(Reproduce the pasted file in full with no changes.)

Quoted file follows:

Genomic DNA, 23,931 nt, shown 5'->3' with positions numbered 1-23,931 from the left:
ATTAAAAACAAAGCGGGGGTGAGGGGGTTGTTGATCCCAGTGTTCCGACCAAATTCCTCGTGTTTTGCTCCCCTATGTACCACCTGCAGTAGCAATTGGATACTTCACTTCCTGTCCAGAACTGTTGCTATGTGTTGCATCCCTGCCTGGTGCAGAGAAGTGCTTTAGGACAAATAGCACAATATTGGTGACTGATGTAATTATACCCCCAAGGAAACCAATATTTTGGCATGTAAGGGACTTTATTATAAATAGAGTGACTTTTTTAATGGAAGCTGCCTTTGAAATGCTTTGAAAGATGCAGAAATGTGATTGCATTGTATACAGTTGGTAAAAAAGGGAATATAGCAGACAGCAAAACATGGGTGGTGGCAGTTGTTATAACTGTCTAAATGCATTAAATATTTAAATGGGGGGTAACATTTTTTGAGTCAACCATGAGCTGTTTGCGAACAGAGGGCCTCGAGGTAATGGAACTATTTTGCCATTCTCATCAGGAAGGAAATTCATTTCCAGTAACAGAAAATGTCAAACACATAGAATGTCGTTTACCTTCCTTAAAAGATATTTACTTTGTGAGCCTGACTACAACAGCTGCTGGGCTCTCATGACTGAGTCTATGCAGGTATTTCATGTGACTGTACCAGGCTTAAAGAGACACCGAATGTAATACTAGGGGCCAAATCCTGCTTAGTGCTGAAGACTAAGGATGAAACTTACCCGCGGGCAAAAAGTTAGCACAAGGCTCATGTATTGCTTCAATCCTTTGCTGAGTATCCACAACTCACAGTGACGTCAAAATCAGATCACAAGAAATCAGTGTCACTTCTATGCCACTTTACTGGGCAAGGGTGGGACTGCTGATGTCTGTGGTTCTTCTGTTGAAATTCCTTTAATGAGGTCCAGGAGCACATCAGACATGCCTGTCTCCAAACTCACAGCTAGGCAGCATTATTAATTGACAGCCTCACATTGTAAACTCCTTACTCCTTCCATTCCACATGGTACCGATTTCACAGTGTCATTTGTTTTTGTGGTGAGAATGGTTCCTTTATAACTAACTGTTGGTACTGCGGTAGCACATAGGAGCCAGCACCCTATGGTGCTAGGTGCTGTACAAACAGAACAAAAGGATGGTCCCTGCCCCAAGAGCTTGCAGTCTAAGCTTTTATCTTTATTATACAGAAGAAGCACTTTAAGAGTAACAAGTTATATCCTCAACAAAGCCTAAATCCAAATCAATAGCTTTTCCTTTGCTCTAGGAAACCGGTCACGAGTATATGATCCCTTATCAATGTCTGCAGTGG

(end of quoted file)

Genomic DNA, 23,931 nt, shown 5'->3' with positions numbered 1-23,931 from the left:
ATTAAAAACAAAGCGGGGGTGAGGGGGTTGTTGATCCCAGTGTTCCGACCAAATTCCTCGTGTTTTGCTCCCCTATGTACCACCTGCAGTAGCAATTGGATACTTCACTTCCTGTCCAGAACTGTTGCTATGTGTTGCATCCCTGCCTGGTGCAGAGAAGTGCTTTAGGACAAATAGCACAATATTGGTGACTGATGTAATTATACCCCCAAGGAAACCAATATTTTGGCATGTAAGGGACTTTATTATAAATAGAGTGACTTTTTTAATGGAAGCTGCCTTTGAAATGCTTTGAAAGATGCAGAAATGTGATTGCATTGTATACAGTTGGTAAAAAAGGGAATATAGCAGACAGCAAAACATGGGTGGTGGCAGTTGTTATAACTGTCTAAATGCATTAAATATTTAAATGGGGGGTAACATTTTTTGAGTCAACCATGAGCTGTTTGCGAACAGAGGGCCTCGAGGTAATGGAACTATTTTGCCATTCTCATCAGGAAGGAAATTCATTTCCAGTAACAGAAAATGTCAAACACATAGAATGTCGTTTACCTTCCTTAAAAGATATTTACTTTGTGAGCCTGACTACAACAGCTGCTGGGCTCTCATGACTGAGTCTATGCAGGTATTTCATGTGACTGTACCAGGCTTAAAGAGACACCGAATGTAATACTAGGGGCCAAATCCTGCTTAGTGCTGAAGACTAAGGATGAAACTTACCCGCGGGCAAAAAGTTAGCACAAGGCTCATGTATTGCTTCAATCCTTTGCTGAGTATCCACAACTCACAGTGACGTCAAAATCAGATCACAAGAAATCAGTGTCACTTCTATGCCACTTTACTGGGCAAGGGTGGGACTGCTGATGTCTGTGGTTCTTCTGTTGAAATTCCTTTAATGAGGTCCAGGAGCACATCAGACATGCCTGTCTCCAAACTCACAGCTAGGCAGCATTATTAATTGACAGCCTCACATTGTAAACTCCTTACTCCTTCCATTCCACATGGTACCGATTTCACAGTGTCATTTGTTTTTGTGGTGAGAATGGTTCCTTTATAACTAACTGTTGGTACTGCGGTAGCACATAGGAGCCAGCACCCTATGGTGCTAGGTGCTGTACAAACAGAACAAAAGGATGGTCCCTGCCCCAAGAGCTTGCAGTCTAAGCTTTTATCTTTATTATACAGAAGAAGCACTTTAAGAGTAACAAGTTATATCCTCAACAAAGCCTAAATCCAAATCAATAGCTTTTCCTTTGCTCTAGGAAACCGGTCACGAGTATATGATCCCTTATCAATGTCTGCAGTGG